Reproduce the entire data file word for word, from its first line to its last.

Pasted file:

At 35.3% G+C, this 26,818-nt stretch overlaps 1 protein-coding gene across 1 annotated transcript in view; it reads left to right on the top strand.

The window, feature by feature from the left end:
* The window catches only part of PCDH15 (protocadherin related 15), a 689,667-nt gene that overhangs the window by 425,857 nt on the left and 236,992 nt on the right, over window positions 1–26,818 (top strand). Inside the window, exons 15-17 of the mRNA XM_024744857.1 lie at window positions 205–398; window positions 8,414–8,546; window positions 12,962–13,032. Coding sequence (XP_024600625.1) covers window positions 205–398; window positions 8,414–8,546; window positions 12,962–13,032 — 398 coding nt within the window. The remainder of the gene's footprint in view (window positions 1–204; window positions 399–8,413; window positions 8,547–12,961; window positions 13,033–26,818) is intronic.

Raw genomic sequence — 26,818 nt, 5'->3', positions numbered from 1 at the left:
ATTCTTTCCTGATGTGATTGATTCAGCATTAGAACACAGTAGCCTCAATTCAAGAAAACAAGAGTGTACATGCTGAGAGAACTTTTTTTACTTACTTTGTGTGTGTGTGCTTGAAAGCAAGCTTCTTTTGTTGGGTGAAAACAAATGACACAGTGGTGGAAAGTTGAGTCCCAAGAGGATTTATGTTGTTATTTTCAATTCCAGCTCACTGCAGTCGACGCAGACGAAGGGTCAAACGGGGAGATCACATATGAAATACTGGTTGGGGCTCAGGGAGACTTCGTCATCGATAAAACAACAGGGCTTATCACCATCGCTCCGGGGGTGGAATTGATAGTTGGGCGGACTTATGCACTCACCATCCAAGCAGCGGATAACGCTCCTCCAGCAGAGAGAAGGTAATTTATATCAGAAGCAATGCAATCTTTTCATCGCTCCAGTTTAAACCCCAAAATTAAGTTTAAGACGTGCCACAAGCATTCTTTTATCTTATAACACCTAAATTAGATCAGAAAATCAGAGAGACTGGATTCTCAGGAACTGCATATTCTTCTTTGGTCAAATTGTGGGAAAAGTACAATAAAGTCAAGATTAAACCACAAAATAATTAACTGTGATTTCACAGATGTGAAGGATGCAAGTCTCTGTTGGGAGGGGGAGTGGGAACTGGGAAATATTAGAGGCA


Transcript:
At 35.3% G+C, this 26,818-nt stretch overlaps 1 protein-coding gene across 1 annotated transcript in view; it reads left to right on the top strand.

The window, feature by feature from the left end:
* The window catches only part of PCDH15 (protocadherin related 15), a 689,667-nt gene that overhangs the window by 425,857 nt on the left and 236,992 nt on the right, over window positions 1–26,818 (top strand). Inside the window, exons 15-17 of the mRNA XM_024744857.1 lie at window positions 205–398; window positions 8,414–8,546; window positions 12,962–13,032. Coding sequence (XP_024600625.1) covers window positions 205–398; window positions 8,414–8,546; window positions 12,962–13,032 — 398 coding nt within the window. The remainder of the gene's footprint in view (window positions 1–204; window positions 399–8,413; window positions 8,547–12,961; window positions 13,033–26,818) is intronic.

Raw genomic sequence — 26,818 nt, 5'->3', positions numbered from 1 at the left:
ATTCTTTCCTGATGTGATTGATTCAGCATTAGAACACAGTAGCCTCAATTCAAGAAAACAAGAGTGTACATGCTGAGAGAACTTTTTTTACTTACTTTGTGTGTGTGTGCTTGAAAGCAAGCTTCTTTTGTTGGGTGAAAACAAATGACACAGTGGTGGAAAGTTGAGTCCCAAGAGGATTTATGTTGTTATTTTCAATTCCAGCTCACTGCAGTCGACGCAGACGAAGGGTCAAACGGGGAGATCACATATGAAATACTGGTTGGGGCTCAGGGAGACTTCGTCATCGATAAAACAACAGGGCTTATCACCATCGCTCCGGGGGTGGAATTGATAGTTGGGCGGACTTATGCACTCACCATCCAAGCAGCGGATAACGCTCCTCCAGCAGAGAGAAGGTAATTTATATCAGAAGCAATGCAATCTTTTCATCGCTCCAGTTTAAACCCCAAAATTAAGTTTAAGACGTGCCACAAGCATTCTTTTATCTTATAACACCTAAATTAGATCAGAAAATCAGAGAGACTGGATTCTCAGGAACTGCATATTCTTCTTTGGTCAAATTGTGGGAAAAGTACAATAAAGTCAAGATTAAACCACAAAATAATTAACTGTGATTTCACAGATGTGAAGGATGCAAGTCTCTGTTGGGAGGGGGAGTGGGAACTGGGAAATATTAGAGGCA